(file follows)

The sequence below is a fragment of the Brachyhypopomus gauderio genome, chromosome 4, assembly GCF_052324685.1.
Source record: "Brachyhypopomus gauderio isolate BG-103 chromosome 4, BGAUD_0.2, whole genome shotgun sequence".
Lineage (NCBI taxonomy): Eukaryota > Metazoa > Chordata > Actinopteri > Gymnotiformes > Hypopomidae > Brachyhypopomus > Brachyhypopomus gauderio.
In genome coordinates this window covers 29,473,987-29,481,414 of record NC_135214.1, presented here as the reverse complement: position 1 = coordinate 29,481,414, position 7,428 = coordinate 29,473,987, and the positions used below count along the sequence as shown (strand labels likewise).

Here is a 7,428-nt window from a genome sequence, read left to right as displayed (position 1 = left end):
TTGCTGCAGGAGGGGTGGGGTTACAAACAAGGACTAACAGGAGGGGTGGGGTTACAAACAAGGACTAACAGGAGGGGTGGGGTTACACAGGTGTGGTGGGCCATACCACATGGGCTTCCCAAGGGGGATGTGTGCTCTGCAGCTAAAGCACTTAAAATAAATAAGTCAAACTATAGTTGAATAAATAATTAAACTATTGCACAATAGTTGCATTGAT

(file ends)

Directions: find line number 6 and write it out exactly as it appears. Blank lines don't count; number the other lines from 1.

TTGCTGCAGGAGGGGTGGGGTTACAAACAAGGACTAACAGGAGGGGTGGGGTTACAAACAAGGACTAACAGGAGGGGTGGGGTTACACAGGTGTGGTGGGCCATACCACATGGGCTTCCCAAGGGGGATGTGTGCTCTGCAGCTAAAGCACTTAAAATAAATAAGTCAAACTATAGTTGAATAAATAATTAAACTATTGCACAATAGTTGCATTGAT